How to Become a Writer

by J.D. Roth

More often than you might expect, I get questions about how to become a writer. Specifically, how to become a writer online. Just this morning, for instance, I spent half an hour on the phone with Kimberlee, who wants to make the move from academic to science writer but doesn’t know where to start.

I don’t feel like an expert on this subject — far from it — but I do have some opinions based on my personal experience. Here’s my advice for folks who want to become writers:

None of this is new, I know. But there’s a reason everyone offers the same advice. It’s because these are the things you need to do to become an effective writer. Like anything else, it takes practices to get good at this job. I often think of Malcolm Gladwell’s point in Outliers. He notes that research indicates that it takes about 10,000 hours of practice to become truly proficient at a skill. That’s five years of full-time work. Over the past decade, I estimate I’ve spent around 15,000 hours writing — maybe more. That’s enough time for me to feel comfortable with my craft, to reach a level where I can confidently say, “Yes, I’m a writer.”

At dinner recently, Kathleen (of Frugal Portland) and I talked about writing. She thinks she might register for a community college writing class to improve her skills.

“That’s a great idea,” I said. “I do that every few years. I know I write well, but there’s always room for improvement. I learn tons every time I take a class. And since one of my goals for 2014 is to write a novel, I feel like I should take a class again soon.”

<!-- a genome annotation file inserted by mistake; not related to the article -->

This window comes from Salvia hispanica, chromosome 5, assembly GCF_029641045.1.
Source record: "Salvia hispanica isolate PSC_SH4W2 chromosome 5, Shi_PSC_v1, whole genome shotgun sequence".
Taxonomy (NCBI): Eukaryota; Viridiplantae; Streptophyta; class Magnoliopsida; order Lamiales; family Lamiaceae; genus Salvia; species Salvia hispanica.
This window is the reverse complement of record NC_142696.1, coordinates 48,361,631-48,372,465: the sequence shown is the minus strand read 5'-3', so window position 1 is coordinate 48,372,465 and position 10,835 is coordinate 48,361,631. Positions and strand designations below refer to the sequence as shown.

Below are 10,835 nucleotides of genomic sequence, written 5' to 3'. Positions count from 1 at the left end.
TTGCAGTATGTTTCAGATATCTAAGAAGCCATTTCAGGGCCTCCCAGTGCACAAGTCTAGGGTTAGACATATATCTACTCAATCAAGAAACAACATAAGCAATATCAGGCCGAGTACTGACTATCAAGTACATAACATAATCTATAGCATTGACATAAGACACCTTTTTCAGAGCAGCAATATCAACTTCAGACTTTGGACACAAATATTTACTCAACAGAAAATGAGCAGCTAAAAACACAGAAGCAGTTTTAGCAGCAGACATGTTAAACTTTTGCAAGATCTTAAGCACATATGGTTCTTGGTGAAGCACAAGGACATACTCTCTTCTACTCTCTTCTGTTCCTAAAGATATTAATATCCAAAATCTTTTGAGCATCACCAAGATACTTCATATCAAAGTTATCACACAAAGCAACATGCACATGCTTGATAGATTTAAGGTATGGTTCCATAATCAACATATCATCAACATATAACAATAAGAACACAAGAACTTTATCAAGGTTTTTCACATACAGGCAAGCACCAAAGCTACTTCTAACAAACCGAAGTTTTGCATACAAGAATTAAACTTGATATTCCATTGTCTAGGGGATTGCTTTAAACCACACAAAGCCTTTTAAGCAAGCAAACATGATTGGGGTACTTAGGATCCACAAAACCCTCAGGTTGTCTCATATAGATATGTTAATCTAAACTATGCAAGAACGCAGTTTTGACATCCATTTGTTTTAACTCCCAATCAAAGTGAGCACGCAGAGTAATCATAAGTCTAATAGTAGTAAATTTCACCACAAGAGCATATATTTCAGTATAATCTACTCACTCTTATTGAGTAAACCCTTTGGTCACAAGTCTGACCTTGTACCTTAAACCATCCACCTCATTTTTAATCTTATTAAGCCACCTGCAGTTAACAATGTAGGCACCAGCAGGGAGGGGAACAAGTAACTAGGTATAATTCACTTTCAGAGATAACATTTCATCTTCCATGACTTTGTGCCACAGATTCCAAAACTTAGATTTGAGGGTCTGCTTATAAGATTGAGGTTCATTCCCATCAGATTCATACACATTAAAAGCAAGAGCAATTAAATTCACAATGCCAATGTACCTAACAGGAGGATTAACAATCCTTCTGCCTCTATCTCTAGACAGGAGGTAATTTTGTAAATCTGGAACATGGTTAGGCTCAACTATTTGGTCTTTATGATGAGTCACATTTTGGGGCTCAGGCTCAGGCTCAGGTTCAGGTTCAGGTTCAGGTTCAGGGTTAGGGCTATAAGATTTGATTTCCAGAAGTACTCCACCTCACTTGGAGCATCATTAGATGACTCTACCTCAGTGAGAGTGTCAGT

Kathleen showed me the book she was reading, If You Want to Write by Brenda Ueland. “Have you heard of it?” she asked. “It’s awesome. She wrote it in 1938 as a guide to her writing students, but a lot of it isn’t even about writing. For instance, she talks about how you can jump-start the creative process just by going for a walk. She used to walk several miles a day, and she says it helped her write better.”

I smiled. “Yes, I’ve heard of the book,” I said. “It’s one of my favorites.” I opened Kathleen’s copy to the first page and pointed to the title of the first chapter: Everyone is talented, original, and has something important to say. “I’ve incorporated that idea into my personal philosophy. I truly believe it.”

“In fact, this is one of the books I push on people all the time. I always have a few copies on hand to give to aspiring writers. I have three at home write now.” (Actually, it turns out I have four copies here in my office.)

“Would you be interested in a list of my favorite books about writing?” I asked.

“Oh, yes,” Kathleen said.

“Done,” I said.

Here are three of my favorite books about writing:

There are many other books I like, including:

Many people I know like Bird by Bird by Anne Lamott (although, curiously, none of these people are writers). Most folks love Lamott’s style. I don’t. She has some good things to say, but I find her manner twee. It’s grating. I’m in a small minority, though, and you will probably love her, just like everybody else.

Every writer has room for improvement. Most of us write every day, and that’s great — that’s the best way to develop skill — but there are other things we could (and should) do to hone our craft. Take classes. Join writing groups. Read books. And, most of all, occasionally do work that requires an editor.

Updated: 13 December 2013

Do what's right. Do your best. Accept the outcome.
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